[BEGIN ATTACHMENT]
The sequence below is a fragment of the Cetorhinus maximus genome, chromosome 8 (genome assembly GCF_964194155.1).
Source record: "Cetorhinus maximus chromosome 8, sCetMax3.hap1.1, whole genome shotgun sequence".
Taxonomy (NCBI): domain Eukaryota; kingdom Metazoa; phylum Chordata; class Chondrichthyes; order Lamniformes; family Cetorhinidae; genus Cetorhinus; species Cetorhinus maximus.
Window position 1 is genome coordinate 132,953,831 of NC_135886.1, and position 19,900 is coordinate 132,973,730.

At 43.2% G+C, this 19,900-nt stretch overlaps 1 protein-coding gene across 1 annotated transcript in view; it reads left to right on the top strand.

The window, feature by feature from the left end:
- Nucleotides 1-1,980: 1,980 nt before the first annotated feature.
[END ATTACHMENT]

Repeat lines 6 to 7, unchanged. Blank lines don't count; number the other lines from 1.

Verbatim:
The window, feature by feature from the left end:
- Nucleotides 1-1,980: 1,980 nt before the first annotated feature.